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What Are SOAPs? De-Mystifying Service Orchestration and Automation Platforms

Written By Brinda Sreedhar
Jun 4, 2024

Service Orchestration and Automation Platforms (SOAPs) represent a significant advancement in enterprise orchestration, integrating various applications and infrastructures.  

SOAPs enable Infrastructure and Operations (I&O) leaders to design and implement business services by combining workflow orchestration, workload automation, and resource provisioning across an organization’s hybrid digital infrastructure. 

According to Gartner®, by the end of 2025, 80% of organizations currently engaged in workload automation are expected to use SOAPs to manage workloads across both IT and business domains. 

So, what exactly is a SOAP, and more importantly, why should I&O leaders be prioritizing them going forward? Let’s take a deeper dive into this below. 

Elements of a SOAP 

According to Gartner’s 2023 Market Guide for Service Orchestration and Automation Platforms, SOAPs feature six key capabilities, as follows: 

  1. Application Workflow Orchestration: Creating and managing workflows across multiple applications, whether on-premises or in the cloud.
  2. Event-Driven Automation: Simplifying IT processes that involve manual steps or scripting through automation.
  3. Scheduling, Monitoring, Visibility, and Alerting: Enabling real-time capabilities to improve Service Level Agreements (SLAs). 
  4. Self-Service Automation: Empowering business users, developers, and other stakeholders to orchestrate their own tasks and workflows. 
  5. Resource Provisioning: Managing both on-premises and cloud-based compute, network, and storage resources. 
  6. Managing Data Pipelines: Automating file transfers and orchestrating the ingestion and processing of multiple data streams.

Whether deployed in the cloud or on-premises, SOAPs typically include a central administrative console, a scheduling engine, a workflow designer, agents for executing automation tasks, and a self-service mobile app for users. Additional features may include support for machine learning algorithms and REST APIs for programmatic orchestration. 

The Role of SOAPs 

It’s important to note that SOAPs are not meant to replace or replicate the automation functions of other domains such as infrastructure automation, SaaS management, DevOps toolchains, or Robotic Process Automation (RPA). Rather, they are designed to serve as a single orchestration point for developing, executing, routing, and delegating automation tasks as needed, both to and from other domain-specific automation platforms. 

SOAPs complement and elevate other automation tools like digital platform conductors, which orchestrate workload placement across hybrid delivery topologies, or RPA platforms, which facilitate interaction and API enablement of legacy systems. Similarly, the interaction of SOAPs with other automation tools, such as RPA, BPA is also complementary, enhancing the value of SOAPs in increasingly complex automation scenarios.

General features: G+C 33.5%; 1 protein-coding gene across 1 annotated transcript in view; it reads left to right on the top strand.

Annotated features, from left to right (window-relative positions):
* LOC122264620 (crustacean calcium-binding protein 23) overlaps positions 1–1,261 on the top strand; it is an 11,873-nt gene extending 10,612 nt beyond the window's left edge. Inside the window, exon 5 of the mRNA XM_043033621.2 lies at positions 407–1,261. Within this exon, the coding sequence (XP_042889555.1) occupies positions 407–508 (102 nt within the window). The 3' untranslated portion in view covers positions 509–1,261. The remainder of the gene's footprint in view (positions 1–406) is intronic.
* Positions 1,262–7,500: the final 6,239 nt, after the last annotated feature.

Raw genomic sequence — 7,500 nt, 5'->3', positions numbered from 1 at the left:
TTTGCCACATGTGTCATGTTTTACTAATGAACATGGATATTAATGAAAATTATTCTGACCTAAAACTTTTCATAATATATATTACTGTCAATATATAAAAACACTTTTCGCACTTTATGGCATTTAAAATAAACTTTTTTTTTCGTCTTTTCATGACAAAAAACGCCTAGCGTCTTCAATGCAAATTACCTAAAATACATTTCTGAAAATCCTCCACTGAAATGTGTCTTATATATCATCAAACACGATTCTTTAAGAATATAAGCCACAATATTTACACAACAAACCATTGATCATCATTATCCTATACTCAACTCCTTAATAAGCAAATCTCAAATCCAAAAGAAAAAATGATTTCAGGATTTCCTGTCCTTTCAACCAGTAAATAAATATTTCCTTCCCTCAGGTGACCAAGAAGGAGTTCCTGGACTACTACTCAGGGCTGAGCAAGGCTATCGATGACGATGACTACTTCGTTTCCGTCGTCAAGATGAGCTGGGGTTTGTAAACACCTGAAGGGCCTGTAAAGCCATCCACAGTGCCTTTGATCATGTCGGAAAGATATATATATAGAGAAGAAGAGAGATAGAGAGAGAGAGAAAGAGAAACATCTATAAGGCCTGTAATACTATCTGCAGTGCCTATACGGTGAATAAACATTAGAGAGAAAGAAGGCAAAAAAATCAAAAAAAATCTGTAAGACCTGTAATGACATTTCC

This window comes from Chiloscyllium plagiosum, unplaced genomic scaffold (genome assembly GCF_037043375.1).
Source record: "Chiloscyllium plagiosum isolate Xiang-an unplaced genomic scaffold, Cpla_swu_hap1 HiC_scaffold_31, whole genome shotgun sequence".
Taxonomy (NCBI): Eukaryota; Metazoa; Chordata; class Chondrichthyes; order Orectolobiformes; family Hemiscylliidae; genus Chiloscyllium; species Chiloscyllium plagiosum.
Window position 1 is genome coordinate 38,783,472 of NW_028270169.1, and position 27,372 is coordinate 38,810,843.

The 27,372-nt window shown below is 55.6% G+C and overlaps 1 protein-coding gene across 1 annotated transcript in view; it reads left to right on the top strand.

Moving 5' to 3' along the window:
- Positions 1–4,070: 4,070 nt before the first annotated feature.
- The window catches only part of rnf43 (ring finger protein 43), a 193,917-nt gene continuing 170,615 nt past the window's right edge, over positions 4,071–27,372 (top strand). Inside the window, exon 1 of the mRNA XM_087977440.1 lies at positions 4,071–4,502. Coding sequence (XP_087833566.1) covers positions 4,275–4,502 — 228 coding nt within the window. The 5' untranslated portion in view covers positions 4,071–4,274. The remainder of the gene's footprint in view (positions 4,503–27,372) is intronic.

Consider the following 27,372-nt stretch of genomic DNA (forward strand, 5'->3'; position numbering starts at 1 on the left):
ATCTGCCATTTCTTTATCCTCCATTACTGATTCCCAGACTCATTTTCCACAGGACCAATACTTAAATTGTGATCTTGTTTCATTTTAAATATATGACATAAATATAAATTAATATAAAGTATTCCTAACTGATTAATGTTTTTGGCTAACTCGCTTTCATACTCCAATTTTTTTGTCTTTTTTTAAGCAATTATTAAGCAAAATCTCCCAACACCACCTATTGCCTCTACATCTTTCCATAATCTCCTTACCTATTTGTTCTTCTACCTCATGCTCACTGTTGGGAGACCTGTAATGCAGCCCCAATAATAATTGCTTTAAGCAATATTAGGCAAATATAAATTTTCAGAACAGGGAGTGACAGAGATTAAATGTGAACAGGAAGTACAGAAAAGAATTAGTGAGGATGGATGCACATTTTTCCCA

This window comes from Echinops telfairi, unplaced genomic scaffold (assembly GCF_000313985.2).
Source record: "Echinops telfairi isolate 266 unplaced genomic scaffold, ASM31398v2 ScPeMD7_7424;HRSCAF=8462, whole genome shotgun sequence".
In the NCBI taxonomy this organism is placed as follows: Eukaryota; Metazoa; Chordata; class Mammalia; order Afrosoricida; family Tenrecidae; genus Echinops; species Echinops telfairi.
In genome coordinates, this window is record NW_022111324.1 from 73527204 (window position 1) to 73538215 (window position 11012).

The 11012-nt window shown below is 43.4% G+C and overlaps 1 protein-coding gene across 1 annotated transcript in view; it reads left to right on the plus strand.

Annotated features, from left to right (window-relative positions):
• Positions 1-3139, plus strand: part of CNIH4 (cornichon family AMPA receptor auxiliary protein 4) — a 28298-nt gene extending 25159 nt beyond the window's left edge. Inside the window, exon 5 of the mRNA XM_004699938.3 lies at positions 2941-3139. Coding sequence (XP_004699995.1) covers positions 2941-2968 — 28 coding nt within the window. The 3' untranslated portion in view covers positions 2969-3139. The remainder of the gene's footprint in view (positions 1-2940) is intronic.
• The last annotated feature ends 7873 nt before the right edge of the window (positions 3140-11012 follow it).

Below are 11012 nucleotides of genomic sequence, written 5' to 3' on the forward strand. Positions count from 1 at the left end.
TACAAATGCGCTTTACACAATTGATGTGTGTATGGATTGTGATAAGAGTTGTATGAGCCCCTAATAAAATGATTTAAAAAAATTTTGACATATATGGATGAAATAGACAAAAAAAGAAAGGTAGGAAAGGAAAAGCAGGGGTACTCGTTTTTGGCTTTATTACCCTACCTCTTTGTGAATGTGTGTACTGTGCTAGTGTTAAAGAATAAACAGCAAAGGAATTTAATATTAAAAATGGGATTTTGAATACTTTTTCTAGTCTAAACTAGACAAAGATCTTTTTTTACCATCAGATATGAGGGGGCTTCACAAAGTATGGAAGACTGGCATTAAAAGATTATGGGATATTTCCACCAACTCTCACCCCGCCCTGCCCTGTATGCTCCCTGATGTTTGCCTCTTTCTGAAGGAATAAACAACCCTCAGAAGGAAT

Factors Fueling the Demand for SOAPs 

Organizations are constantly striving to enhance cost-efficiency and scalability. SOAPs offer predictability and reliability to help achieve these improvements. 

While traditional job scheduling and workload automation tools have addressed immediate needs by reducing manual effort, errors, and costs, SOAPs take automation several steps further by orchestrating complex event-driven workflows that extend beyond IT, supporting more sophisticated and integrated processes across the enterprise. 

What to Look for in a SOAP 

SOAPs represent a transformative market, evolving from traditional workload automation tools to address modern requirements for infrastructure, applications, data, and business processes. 

As organizations modernize their I&O practices, leaders should consider the following when evaluating SOAP vendors: 

  • Support for Cloud-Native Applications and Infrastructure: Prioritize vendors that can orchestrate cloud-native applications and infrastructure to facilitate cloud migration and integration with IaaS or SaaS workloads. 
  • Depth and Breadth of Native Integrations: Assess the range and quality of native integrations offered by the platform. 
  • Customer Support and Provider Viability: Evaluate the quality of customer support and the long-term viability of the provider. 

In conclusion, Gartner anticipates that SOAPs will serve as the central point for orchestrating and executing automation tasks across and throughout the enterprise. They recommend that I&O leaders invest in SOAPs to foster digital innovation and enhance business agility. 

Resolve Systems’ core components align perfectly with Gartner’s definition of a service orchestration and automation platform. With Resolve, you can start and scale where and how it makes sense for your business. Begin by automating simple processes to fill tech gaps, or dive right in with transformational projects and tackle departmental automation. 

Get started today by scheduling a customized product demo.

About the author, Brinda Sreedhar:

About the author, Brinda Sreedhar:

Director, Product Marketing at Resolve Systems

Brinda Sreedhar, Director of Product Marketing at Resolve, has years of experience crafting powerful and compelling stories on cloud-based products. She enjoys being a part of companies that lead the space with innovative, category-creating products.